The human effects of the weather have also been significant. For almost 4 months there was hardly a smile to be seen on even the heartiest of faces, people complained of low morale and seemed to completely lose interest in usually enjoyable things. Now, with nearly two thirds of the year gone and no sign of the return of the sun, a more stoic and accepting spirit has appeared “Eh bein, il faut faire avec!” is often said accompanied by a wry smile and a Gallic shrug, “Oh well, we have to get on with it!” and there is almost a feeling of common solidarity, everyone banding together in meteorological adversity.
There are those however for whom the weather has been too sad a reflection of their inner lives, the gloom and the grey recalling too much private loneliness and despair. Just a few days ago our friend and neighbour took his own life at midnight , leaving behind him a letter and a bewildered family. To me with my cheerful disposition and Pollyanna conviction that things will always work out, it is impossible to comprehend that someone apparently always surrounded by family and friends, with a good business and varied interests, could secretly arrive at such desperation. Perhaps life on the land makes certain people too solitary and insular, perhaps families are not always easy to communicate with when you need to most.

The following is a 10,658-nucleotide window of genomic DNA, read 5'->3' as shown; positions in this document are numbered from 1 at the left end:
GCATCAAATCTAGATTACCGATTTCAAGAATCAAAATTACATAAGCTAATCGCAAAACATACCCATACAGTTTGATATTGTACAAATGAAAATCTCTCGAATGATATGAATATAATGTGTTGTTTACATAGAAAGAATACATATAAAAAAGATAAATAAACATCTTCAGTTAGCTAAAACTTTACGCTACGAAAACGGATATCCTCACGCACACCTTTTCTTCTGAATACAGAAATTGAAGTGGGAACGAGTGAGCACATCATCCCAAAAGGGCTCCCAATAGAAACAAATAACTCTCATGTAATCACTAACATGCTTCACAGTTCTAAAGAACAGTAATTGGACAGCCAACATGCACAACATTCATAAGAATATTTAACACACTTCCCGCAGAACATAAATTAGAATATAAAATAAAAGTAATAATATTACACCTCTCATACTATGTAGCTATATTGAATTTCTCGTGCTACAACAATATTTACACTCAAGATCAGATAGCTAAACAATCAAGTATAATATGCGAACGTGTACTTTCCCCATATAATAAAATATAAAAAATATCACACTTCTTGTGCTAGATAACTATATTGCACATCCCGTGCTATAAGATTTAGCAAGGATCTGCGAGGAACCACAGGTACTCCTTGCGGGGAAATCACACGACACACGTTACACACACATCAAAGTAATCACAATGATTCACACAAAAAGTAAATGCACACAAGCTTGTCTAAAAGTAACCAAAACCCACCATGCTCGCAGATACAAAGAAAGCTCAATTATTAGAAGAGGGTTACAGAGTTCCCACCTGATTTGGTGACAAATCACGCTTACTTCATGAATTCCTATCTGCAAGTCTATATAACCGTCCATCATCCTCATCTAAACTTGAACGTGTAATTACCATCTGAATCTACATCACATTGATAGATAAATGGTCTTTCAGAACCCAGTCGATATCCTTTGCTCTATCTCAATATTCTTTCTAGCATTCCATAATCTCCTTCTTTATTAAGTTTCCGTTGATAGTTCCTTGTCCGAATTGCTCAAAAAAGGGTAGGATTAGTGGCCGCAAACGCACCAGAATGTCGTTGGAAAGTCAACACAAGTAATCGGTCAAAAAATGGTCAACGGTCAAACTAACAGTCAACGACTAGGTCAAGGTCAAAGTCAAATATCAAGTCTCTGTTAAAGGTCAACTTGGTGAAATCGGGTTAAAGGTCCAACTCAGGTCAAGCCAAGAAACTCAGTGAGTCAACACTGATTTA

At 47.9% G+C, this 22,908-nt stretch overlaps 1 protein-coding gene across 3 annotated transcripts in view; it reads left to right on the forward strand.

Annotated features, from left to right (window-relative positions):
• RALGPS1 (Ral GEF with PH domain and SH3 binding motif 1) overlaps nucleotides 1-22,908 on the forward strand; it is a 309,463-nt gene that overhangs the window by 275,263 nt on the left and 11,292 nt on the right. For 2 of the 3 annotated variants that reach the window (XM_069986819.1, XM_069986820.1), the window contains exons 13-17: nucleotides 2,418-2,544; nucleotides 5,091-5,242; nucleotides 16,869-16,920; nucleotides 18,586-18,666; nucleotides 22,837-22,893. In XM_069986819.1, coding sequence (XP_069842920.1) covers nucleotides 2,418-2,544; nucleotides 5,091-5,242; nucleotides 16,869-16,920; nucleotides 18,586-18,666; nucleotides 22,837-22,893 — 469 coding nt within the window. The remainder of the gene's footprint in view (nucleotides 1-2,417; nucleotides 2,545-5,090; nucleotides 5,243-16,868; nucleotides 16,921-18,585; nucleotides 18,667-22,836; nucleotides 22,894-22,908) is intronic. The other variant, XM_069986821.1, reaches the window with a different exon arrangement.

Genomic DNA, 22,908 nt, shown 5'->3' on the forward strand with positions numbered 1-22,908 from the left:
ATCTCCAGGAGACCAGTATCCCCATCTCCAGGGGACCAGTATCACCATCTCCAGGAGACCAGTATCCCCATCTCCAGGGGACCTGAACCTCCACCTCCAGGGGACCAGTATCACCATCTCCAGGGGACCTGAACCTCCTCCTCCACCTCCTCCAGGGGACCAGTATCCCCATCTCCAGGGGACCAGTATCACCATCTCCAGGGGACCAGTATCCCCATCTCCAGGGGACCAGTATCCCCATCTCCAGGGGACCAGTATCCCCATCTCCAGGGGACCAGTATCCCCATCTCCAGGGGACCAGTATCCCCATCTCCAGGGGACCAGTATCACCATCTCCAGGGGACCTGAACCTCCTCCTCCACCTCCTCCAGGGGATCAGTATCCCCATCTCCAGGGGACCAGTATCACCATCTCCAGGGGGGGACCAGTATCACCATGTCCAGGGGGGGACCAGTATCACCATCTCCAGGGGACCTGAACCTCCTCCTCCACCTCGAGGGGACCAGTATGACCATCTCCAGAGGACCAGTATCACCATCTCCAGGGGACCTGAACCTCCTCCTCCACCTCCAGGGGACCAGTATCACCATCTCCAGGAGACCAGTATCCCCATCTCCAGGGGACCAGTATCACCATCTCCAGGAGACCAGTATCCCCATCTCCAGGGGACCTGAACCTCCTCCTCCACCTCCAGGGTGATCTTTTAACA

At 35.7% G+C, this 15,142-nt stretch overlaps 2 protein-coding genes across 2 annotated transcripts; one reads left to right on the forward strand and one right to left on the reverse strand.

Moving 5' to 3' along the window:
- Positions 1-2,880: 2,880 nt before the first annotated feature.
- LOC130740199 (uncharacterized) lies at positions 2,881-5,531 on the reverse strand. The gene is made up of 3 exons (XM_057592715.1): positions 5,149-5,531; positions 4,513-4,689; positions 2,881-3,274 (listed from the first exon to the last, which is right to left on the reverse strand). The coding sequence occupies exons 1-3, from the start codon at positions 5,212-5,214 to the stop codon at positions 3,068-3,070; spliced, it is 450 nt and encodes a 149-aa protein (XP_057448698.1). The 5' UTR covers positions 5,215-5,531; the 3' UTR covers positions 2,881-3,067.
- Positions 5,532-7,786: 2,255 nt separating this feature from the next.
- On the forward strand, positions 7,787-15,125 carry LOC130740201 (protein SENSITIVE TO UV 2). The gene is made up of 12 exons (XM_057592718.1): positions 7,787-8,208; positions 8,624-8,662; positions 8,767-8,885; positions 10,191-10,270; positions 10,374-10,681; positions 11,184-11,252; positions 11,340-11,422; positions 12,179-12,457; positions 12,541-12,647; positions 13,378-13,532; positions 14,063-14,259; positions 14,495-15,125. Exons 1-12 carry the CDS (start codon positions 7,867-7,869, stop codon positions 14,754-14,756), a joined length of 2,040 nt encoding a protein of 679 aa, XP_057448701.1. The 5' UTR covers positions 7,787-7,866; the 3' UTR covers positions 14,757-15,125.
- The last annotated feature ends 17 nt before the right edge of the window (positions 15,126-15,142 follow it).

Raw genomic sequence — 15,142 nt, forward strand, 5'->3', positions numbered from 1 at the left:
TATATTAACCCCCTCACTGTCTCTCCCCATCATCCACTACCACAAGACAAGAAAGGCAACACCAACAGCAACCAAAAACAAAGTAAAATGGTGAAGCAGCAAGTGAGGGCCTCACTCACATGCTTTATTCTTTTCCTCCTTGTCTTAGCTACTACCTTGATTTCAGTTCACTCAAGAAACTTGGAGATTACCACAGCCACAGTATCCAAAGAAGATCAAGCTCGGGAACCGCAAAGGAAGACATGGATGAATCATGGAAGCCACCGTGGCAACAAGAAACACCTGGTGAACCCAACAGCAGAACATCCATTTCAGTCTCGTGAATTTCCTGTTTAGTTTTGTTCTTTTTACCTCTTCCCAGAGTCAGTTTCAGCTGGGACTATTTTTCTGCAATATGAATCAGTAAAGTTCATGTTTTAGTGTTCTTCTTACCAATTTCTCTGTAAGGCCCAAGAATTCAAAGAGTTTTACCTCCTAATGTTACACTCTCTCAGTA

For my part, I look out of my window at my beautiful, rain-battered hillside, I smell the pure , clean air, I think of my animals, my little family, the majestic kite flying overhead and I know that I could never for a single second, willingly choose to leave any of them ………
ALL PHOTOS © JANE MORLEY
10 Comments Add yours
Oh my god, how unbearably tragic. To lose a friend is appalling at the best of times but to lose one in this way is unthinkably painful. My sympathy.
That’s very kind Sarah. Certainly a great shock to the whole community…..
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I love your writing style: it’s fun but informative, descriptive but not too detailed, conversational and welcoming. I’m sorry to hear about your neighbor, your wet weather, and disappointing vegetation, but I appreciate your ability to see the good and beautiful amid the bad. Visiting your blog is a pleasant way to spend part of my afternoon.
Many thanks to you Cheryl, I really do appreciate that! 🙂
A lovely, affecting post Jane……
Thankyou Stuart, I really appreciate that…
Your writing, Jane, is wonderfully reflective of a balanced mind and a hugely feeling heart. To read your observations about the natural world and how it fares in response to these unusual cyclical events is fascinating in and of itself, but to see you compare how mankind reacts to the same, is a reflection of our human frailty and strength. I truly enjoyed the post, and yet I’m saddened to hear of the loss of a friend. I hope the community will find some shared support for one another. I wish you all a better day and newfound ties to bind you through difficult times.
Shelley, many thanks for reading and for your kind comments. Although our neighbour was not a close friend, he was someone we liked and knew a little. It is strange how deeply affecting these things can be, I suppose because it reflects how isolated human beings ultimately are from one another but at the same time reinforces the importance of nurturing the relationships that you do have. Once again I find myself counting my own particular blessings.
I absolutely loved the photograph of the planted fields,with the colors and textures as only Mother Nature can combine her elements. Beautiful capture!
Thankyou! Very much appreciated!